Lots more quotes and references – I need to see the film again!  Should this be what a movie is about, a sort of giant puzzle?  Yes there is a lot to puzzle out but I think the film is bigger than that and should be seen and enjoyed and thought about.

Some other thoughts…

The other enjoyment is the scenery – filmed in the Kimberley and Bowen (Qld) between us we’d been to most locations.  You can’t visit the top end without bringing a part of the country back in your soul and anyone who has been there can’t fail to be moved by the grandeur recreated on screen (even if the King George River gorge was moved next door to the Bungle Bungles!)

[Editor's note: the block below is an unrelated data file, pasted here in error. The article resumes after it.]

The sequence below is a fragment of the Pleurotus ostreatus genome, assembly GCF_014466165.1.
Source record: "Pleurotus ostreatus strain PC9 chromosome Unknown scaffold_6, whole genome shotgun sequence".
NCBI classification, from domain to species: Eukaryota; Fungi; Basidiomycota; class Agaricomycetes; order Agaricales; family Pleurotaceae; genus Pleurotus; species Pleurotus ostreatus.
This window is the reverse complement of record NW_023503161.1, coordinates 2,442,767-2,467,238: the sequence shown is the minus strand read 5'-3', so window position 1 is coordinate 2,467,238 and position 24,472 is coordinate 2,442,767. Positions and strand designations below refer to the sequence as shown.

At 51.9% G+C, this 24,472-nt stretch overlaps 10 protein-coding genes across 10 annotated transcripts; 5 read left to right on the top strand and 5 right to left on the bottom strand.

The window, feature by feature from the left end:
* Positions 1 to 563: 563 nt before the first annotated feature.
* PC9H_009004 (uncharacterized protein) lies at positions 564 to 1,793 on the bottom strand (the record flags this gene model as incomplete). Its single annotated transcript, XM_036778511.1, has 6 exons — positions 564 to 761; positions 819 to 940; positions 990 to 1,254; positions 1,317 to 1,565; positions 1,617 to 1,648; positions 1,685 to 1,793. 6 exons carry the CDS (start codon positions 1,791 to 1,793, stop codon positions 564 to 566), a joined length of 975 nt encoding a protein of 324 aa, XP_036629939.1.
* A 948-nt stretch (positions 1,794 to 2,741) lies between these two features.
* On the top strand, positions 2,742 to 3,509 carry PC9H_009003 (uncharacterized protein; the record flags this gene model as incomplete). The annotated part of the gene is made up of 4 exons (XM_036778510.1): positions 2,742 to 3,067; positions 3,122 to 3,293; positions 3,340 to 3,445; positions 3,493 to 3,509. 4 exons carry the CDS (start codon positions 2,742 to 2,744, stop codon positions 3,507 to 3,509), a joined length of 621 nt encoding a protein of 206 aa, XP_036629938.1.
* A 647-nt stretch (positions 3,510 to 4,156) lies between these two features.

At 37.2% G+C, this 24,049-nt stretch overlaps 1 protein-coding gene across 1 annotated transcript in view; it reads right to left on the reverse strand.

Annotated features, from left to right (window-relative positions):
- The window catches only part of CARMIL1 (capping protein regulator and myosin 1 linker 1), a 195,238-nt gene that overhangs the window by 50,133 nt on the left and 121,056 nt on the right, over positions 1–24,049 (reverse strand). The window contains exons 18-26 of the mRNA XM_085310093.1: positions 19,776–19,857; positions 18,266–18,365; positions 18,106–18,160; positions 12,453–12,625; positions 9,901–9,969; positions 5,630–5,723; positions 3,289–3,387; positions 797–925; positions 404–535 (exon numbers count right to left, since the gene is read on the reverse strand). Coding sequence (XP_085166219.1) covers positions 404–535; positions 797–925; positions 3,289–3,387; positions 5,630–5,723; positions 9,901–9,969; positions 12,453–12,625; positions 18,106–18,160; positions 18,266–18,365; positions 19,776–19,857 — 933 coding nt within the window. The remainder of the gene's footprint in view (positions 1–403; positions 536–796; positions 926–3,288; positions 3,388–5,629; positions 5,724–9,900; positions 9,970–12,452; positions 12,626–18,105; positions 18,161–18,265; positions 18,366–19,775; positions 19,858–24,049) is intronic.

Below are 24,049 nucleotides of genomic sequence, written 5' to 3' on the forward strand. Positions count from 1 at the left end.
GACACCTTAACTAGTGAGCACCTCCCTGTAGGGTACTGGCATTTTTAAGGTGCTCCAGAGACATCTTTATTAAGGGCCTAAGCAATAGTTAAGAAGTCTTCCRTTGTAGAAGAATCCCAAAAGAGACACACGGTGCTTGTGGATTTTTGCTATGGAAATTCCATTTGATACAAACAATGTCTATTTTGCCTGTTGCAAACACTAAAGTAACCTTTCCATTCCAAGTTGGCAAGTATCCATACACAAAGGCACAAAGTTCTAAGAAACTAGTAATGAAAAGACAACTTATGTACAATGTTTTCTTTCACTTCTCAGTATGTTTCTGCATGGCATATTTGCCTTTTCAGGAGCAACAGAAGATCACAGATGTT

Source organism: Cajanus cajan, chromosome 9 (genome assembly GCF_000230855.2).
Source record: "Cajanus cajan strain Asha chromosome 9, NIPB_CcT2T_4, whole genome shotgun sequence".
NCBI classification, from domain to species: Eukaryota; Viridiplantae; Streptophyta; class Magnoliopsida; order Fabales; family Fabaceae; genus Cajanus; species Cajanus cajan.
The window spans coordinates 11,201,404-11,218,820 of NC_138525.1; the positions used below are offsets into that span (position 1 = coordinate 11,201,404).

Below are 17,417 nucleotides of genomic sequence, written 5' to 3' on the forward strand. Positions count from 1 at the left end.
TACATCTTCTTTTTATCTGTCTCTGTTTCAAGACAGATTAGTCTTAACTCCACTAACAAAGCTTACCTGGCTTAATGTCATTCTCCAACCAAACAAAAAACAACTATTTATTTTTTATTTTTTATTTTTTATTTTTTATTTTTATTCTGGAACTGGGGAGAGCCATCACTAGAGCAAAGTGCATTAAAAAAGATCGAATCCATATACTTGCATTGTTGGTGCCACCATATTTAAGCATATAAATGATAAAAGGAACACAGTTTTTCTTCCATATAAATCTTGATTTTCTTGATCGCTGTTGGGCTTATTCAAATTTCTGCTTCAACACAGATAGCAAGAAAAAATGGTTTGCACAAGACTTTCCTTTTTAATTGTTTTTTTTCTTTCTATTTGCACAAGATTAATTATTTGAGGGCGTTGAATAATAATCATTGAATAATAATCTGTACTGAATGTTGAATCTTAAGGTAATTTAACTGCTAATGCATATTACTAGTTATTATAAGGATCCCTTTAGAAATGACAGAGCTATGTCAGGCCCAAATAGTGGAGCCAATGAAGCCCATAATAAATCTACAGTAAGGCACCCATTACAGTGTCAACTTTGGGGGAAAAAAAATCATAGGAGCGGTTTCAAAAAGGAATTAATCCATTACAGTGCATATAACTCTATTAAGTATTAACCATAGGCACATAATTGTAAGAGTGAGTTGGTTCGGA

Not historically accurate? Well, you may as well criticize Moulin Rouge for not accurately depicting the conditions of courtesans in Paris, we’re dealing with Baz, not Ken Loach!

Nicole Kidman?  I’d love to see her forehead move, these words kept coming to mind…

Faultily faultless, icily regular, splendidly null, Dead perfection; no more. — Tennyson.

(And this post isn’t the place to discuss how I know most of my Shakespeare and Tennyson from reading Agatha Christie and Dorothy Sayers!)

And finallly…

How about this juxtaposition of pre film ads (play them together for best effect)!